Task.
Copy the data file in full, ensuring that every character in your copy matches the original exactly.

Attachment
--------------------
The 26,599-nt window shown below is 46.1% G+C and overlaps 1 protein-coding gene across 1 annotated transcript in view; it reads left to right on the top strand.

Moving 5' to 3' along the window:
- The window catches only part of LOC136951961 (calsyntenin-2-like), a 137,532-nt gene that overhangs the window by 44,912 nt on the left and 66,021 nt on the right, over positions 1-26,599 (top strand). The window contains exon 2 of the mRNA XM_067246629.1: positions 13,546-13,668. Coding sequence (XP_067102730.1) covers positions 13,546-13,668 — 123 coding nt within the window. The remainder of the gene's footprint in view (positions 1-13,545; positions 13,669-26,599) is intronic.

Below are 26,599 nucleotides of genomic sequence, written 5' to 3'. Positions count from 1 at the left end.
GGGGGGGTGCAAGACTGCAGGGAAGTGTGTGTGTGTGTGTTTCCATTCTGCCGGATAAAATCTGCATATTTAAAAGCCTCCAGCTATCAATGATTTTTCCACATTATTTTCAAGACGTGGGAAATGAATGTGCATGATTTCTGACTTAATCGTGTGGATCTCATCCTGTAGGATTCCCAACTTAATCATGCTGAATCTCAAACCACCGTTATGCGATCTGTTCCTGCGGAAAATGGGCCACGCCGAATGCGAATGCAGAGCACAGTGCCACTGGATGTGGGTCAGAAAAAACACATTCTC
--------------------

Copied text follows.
The 26,599-nt window shown below is 46.1% G+C and overlaps 1 protein-coding gene across 1 annotated transcript in view; it reads left to right on the top strand.

Moving 5' to 3' along the window:
- The window catches only part of LOC136951961 (calsyntenin-2-like), a 137,532-nt gene that overhangs the window by 44,912 nt on the left and 66,021 nt on the right, over positions 1-26,599 (top strand). The window contains exon 2 of the mRNA XM_067246629.1: positions 13,546-13,668. Coding sequence (XP_067102730.1) covers positions 13,546-13,668 — 123 coding nt within the window. The remainder of the gene's footprint in view (positions 1-13,545; positions 13,669-26,599) is intronic.

Below are 26,599 nucleotides of genomic sequence, written 5' to 3'. Positions count from 1 at the left end.
GGGGGGGTGCAAGACTGCAGGGAAGTGTGTGTGTGTGTGTTTCCATTCTGCCGGATAAAATCTGCATATTTAAAAGCCTCCAGCTATCAATGATTTTTCCACATTATTTTCAAGACGTGGGAAATGAATGTGCATGATTTCTGACTTAATCGTGTGGATCTCATCCTGTAGGATTCCCAACTTAATCATGCTGAATCTCAAACCACCGTTATGCGATCTGTTCCTGCGGAAAATGGGCCACGCCGAATGCGAATGCAGAGCACAGTGCCACTGGATGTGGGTCAGAAAAAACACATTCTC